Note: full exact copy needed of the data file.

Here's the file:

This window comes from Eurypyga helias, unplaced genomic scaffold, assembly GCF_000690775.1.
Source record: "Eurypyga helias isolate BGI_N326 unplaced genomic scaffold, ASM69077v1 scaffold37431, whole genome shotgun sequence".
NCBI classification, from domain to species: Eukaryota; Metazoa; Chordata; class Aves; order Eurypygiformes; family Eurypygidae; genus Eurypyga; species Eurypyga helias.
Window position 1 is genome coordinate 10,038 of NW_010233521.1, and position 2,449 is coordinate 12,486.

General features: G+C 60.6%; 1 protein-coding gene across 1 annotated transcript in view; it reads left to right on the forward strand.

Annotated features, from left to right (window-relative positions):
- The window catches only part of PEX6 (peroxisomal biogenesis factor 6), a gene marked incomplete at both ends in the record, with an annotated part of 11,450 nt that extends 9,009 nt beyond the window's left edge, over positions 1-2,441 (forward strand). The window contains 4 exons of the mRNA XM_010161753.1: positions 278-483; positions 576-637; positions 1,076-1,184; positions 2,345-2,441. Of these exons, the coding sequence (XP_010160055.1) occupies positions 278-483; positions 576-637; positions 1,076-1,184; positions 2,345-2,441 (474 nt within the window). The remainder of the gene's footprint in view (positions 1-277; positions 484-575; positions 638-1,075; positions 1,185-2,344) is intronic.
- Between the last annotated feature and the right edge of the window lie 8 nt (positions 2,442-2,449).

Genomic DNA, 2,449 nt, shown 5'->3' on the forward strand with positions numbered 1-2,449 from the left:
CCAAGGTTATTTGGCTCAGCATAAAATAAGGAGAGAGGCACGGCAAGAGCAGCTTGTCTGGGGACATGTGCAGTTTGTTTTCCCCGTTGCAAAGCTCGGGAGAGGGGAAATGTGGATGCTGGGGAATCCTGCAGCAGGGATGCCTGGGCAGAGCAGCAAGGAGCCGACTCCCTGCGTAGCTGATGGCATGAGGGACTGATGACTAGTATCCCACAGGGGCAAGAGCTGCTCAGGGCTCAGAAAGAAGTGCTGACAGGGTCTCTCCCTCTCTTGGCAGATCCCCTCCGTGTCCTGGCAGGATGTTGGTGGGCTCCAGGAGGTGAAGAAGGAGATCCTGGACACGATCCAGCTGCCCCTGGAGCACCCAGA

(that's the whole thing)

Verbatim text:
This window comes from Eurypyga helias, unplaced genomic scaffold, assembly GCF_000690775.1.
Source record: "Eurypyga helias isolate BGI_N326 unplaced genomic scaffold, ASM69077v1 scaffold37431, whole genome shotgun sequence".
NCBI classification, from domain to species: Eukaryota; Metazoa; Chordata; class Aves; order Eurypygiformes; family Eurypygidae; genus Eurypyga; species Eurypyga helias.
Window position 1 is genome coordinate 10,038 of NW_010233521.1, and position 2,449 is coordinate 12,486.

General features: G+C 60.6%; 1 protein-coding gene across 1 annotated transcript in view; it reads left to right on the forward strand.

Annotated features, from left to right (window-relative positions):
- The window catches only part of PEX6 (peroxisomal biogenesis factor 6), a gene marked incomplete at both ends in the record, with an annotated part of 11,450 nt that extends 9,009 nt beyond the window's left edge, over positions 1-2,441 (forward strand). The window contains 4 exons of the mRNA XM_010161753.1: positions 278-483; positions 576-637; positions 1,076-1,184; positions 2,345-2,441. Of these exons, the coding sequence (XP_010160055.1) occupies positions 278-483; positions 576-637; positions 1,076-1,184; positions 2,345-2,441 (474 nt within the window). The remainder of the gene's footprint in view (positions 1-277; positions 484-575; positions 638-1,075; positions 1,185-2,344) is intronic.
- Between the last annotated feature and the right edge of the window lie 8 nt (positions 2,442-2,449).

Genomic DNA, 2,449 nt, shown 5'->3' on the forward strand with positions numbered 1-2,449 from the left:
CCAAGGTTATTTGGCTCAGCATAAAATAAGGAGAGAGGCACGGCAAGAGCAGCTTGTCTGGGGACATGTGCAGTTTGTTTTCCCCGTTGCAAAGCTCGGGAGAGGGGAAATGTGGATGCTGGGGAATCCTGCAGCAGGGATGCCTGGGCAGAGCAGCAAGGAGCCGACTCCCTGCGTAGCTGATGGCATGAGGGACTGATGACTAGTATCCCACAGGGGCAAGAGCTGCTCAGGGCTCAGAAAGAAGTGCTGACAGGGTCTCTCCCTCTCTTGGCAGATCCCCTCCGTGTCCTGGCAGGATGTTGGTGGGCTCCAGGAGGTGAAGAAGGAGATCCTGGACACGATCCAGCTGCCCCTGGAGCACCCAGA